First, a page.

The mass production of ventilators is required to help those who contract coronavirus (Covid-19) and develop respiratory problems. The UK estimates that it requires an additional 20,000 ventilators to cope with the pandemic.
But it seems the Conservative government has chosen a ‘longtime’ associate’s company to manufacture them.
The UK government requested help from ventilator manufacturers on 16 March.
Andrew Raynor of MEC Medical appeared on BBC Newsnight on 25 March. According to MEC Medical’s website, the company is a “leading manufacturer and worldwide supplier of… Oxygen Therapy, …Suction, Flowmeters, Electric Suction, Regulators and more”.
Raynor submitted an application to help the government, but claims that “nothing” initially happened afterwards. On the government’s strategy for funding the production of equipment, he commented:
They’ve gone and ploughed loads of money into big consortiums to try and make a cheap, make-shift ventilator, which is fair enough, but really they should have gone and given funding to existing ventilator manufacturers and existing companies like us who could just upscale quicker.
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“The government should have given funding to existing ventilator manufacturers, and existing companies like us.”
— BBC Newsnight (@BBCNewsnight) March 25, 2020
On 26 March, the BBC reported that the UK government had ordered 10,000 ventilators from vacuum firm Dyson, owned by James Dyson. The company, reported the BBC, “has had hundreds of engineers working round the clock to design the ventilators from scratch”.
Unlike MEC Medical, it seems that Dyson has no experience making the ventilators currently required. It is, however, working with a Cambridge-based medical company, The Technology Partnership, on the initiative.
The BBC report continued:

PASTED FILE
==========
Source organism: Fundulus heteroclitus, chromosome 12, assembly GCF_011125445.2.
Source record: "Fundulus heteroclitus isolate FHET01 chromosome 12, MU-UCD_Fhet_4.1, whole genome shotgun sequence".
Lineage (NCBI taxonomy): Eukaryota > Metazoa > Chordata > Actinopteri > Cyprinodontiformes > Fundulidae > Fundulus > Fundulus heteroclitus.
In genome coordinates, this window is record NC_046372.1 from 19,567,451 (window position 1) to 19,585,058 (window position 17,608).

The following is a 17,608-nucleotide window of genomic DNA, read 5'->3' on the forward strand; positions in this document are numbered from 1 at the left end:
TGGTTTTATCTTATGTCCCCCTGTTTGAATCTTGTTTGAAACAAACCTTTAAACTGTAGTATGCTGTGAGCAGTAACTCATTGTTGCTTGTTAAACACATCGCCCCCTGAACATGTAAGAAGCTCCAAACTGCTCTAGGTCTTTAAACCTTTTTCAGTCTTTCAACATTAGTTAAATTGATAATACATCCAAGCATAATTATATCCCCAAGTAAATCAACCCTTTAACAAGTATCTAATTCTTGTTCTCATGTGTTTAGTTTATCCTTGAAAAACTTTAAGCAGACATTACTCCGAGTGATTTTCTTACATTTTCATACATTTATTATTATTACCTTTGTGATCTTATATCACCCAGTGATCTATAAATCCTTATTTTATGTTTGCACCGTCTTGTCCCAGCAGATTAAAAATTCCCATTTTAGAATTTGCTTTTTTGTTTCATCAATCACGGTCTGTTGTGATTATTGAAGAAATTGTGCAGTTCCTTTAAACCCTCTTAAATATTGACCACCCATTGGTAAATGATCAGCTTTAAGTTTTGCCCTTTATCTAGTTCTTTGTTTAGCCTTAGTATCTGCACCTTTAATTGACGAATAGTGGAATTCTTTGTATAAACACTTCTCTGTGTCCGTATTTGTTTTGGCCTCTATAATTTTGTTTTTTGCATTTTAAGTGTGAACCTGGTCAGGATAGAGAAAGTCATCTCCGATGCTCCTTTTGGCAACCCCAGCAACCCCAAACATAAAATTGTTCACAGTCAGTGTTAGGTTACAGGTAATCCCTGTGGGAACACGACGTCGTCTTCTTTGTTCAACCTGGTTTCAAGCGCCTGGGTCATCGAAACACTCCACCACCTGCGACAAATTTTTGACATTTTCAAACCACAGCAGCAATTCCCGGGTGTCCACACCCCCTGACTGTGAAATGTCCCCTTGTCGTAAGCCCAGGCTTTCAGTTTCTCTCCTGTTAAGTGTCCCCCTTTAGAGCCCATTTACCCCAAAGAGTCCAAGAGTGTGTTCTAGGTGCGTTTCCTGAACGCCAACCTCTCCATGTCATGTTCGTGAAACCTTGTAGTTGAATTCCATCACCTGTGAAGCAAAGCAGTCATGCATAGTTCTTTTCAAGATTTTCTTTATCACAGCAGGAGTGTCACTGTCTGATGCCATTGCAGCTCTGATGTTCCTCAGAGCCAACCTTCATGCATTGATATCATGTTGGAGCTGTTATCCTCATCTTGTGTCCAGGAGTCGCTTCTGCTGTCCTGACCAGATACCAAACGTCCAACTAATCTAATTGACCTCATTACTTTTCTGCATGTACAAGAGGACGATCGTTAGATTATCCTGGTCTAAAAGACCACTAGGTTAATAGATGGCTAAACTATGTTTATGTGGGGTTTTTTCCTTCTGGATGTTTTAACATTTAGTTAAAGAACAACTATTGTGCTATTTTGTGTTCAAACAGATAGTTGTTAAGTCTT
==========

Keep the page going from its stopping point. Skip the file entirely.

It is thought that even if regulatory approval is forthcoming, it could take a couple of weeks to move from prototype to the device being made in significant scale.
Dyson is no stranger to the Conservative Party. In 2009, the Conservative Party appointed Dyson as the UK’s technology tsar. The same year, he spoke at the opening day of the Conservative Party conference in Manchester.
In 2010, Dyson authored a report titled Ingenious Britain for then-prime minister David Cameron which, as Forbes reported, suggested “lowering the tax on income from patented products to half of the U.K.’s corporate rate”.
Forbes reported that Dyson was a “longtime Conservative Party member”. After the 2019 general election, Dyson was among 16 British billionaires to add “around $2.8 billion to their combined net worth”, according to the National.
Meanwhile, according to the register of MPs’ financial interests as of 21 January 2019, the James Dyson Foundation also donated to Conservative MP Michelle Donelan’s Wiltshire Festival of Engineering and Manufacturing.
The UK government has also contacted construction firm JCB regarding the manufacture of ventilators.
In 2019, JCB gifted £15,000 to Boris Johnson in a signal of support for his Conservative Party leadership bid.
And as the BBC reported in February 2020, “more than £10m has flowed into Tory coffers from JCB, on top of more than a million from Mark Bamford, a member of the family that owns the digger maker” over the last decade.
The production of ventilators is welcome. But the government’s choice of manufacturers raises major questions over whether it has prioritised its friends and donors over the speed at which it can manufacture ventilators.
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